Now comes the tricky part for the Orioles

It’s awfully easy, and too easy, to point at an up-and-coming team like the Rangers that spent a lot of money to augment the players they developed from within and say that’s the reason they clobbered an up-and-coming team like the Orioles that did the exact opposite, basically only adding the decrepit Jack Flaherty to their phalanx of hot young things.

In the end that doesn’t really matter, because the Rangers lineup is so locked in at the moment they probably would have fustigated anyone 60 feet and six inches from them. The Orioles threw their two best starters at them in Baltimore and they got less than seven innings of work between them. Even if the O’s had a third starter worth a damn, they were up against it. Sometimes an opposing lineup just goes nuclear. Ask Atlanta and San Diego about the Phillies last year.

And the O’s won 100 games, which doesn’t justify whatever dickhead Angelos son is running the team now doing his best Scrooge impression, but probably puts a cap on what adding to the rotation last winter might have done. Would they really have won 110 games or something? It still would have netted them the No. 1 seed in the AL, where they still would have run into the Rangers and, well, it likely ends the same. Still, most O’s fans would have liked to have seen how that would have worked out anyway.

But now the Orioles ownership can’t hide behind being a surprise or ahead of schedule. They can’t “54 percent it” like the Mariners are being directed to either by the front office or ownership (guess which is more likely). The O’s will walk into the 2024 season as the AL East favorite, perhaps overwhelmingly so. To boot, development is not linear, and Kyle Braddish and Grayson Rodriguez will be coming off seasons when they’ve thrown far more innings than they ever have. That doesn’t always result in bouncing up from said season. They’ll need help in the rotation and the pen, as Felix Bautista won’t be around either.

It certainly is a sobering reality that last year the O’s refused to add at the deadline, and they fell short of a playoff spot that they could have nabbed. They refused to make the big move at this year’s deadline, or in the offseason, though one wonders if Justin Verlander would have picked them over the Astros and he was just about the only pitcher going to make a real difference, and didn’t net a playoff win.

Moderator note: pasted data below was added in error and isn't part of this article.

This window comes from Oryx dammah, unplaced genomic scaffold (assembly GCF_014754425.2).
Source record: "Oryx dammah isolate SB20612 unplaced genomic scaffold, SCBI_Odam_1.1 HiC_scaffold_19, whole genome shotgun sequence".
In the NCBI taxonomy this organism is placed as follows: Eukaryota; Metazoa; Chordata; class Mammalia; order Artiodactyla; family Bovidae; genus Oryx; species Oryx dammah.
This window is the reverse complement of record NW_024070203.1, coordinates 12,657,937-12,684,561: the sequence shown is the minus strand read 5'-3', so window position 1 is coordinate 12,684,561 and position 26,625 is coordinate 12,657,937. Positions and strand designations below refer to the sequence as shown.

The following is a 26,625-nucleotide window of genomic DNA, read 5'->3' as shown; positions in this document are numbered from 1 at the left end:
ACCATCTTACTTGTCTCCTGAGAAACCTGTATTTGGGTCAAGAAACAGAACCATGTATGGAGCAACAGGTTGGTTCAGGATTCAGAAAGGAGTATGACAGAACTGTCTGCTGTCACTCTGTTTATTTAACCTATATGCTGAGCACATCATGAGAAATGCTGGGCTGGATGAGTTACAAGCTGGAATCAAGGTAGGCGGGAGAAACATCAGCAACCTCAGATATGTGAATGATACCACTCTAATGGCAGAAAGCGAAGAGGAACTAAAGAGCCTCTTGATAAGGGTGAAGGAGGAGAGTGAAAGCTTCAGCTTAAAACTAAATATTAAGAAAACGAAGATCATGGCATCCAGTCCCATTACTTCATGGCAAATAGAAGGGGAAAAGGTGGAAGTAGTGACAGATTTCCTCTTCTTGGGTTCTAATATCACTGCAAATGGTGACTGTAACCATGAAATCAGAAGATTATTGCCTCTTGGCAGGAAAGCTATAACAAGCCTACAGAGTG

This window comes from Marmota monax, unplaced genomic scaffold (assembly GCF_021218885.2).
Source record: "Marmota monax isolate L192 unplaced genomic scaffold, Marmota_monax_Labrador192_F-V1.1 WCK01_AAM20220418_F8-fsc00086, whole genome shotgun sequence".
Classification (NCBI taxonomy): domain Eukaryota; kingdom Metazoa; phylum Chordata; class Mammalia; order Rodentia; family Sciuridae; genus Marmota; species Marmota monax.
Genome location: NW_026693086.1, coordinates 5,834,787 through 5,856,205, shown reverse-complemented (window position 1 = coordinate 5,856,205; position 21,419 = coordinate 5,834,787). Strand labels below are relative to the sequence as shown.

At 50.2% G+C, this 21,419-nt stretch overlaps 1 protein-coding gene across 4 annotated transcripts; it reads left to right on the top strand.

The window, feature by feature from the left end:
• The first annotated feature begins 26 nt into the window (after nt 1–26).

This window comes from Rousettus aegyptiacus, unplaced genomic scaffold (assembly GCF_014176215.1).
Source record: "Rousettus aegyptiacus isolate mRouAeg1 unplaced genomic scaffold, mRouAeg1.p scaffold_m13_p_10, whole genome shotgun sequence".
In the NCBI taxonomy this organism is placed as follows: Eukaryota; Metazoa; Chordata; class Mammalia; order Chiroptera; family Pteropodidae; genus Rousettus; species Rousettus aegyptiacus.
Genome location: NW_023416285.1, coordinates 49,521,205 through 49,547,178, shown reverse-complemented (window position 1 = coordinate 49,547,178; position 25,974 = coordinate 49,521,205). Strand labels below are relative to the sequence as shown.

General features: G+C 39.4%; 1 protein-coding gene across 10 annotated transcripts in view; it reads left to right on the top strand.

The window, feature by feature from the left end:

The O’s can’t count on simply being a year older to fix all the problems, even if it feels like they got a harsh lesson in lack of ambition in these three games. It’s certainly a good thing for baseball, even if there is little to no connection, that the team with the most ambition the past two offseasons is now rampaging through the playoffs. Just as the Phillies did last year and may again this year. Especially if MLB is going to weigh everything toward October and away from the season. It’s hardly a guarantee because the defending champs are still the Astros whose biggest free-agent signing of recent vintage was…Jose Abreu? Michael Brantley? Going back to get Verlander with the Mets picking up a good portion of that check?

We all want to believe the Orioles are at the beginning of something. They have behaved like that the previous two seasons. But the end of the beginning is now here, and they’ll need to act like it.

What happens in Vegas . . .

You can’t accuse Vegas of not knowing how to slant their celebrations to be very on-brand for setting:

I refuse to believe, however, that Mark Stone doesn’t know how to pull a slot machine lever. You gotta showcase showdown that bitch, Stoner!

Follow Sam on Twitter @Felsgate and on Bluesky @felsgate.bsky.social



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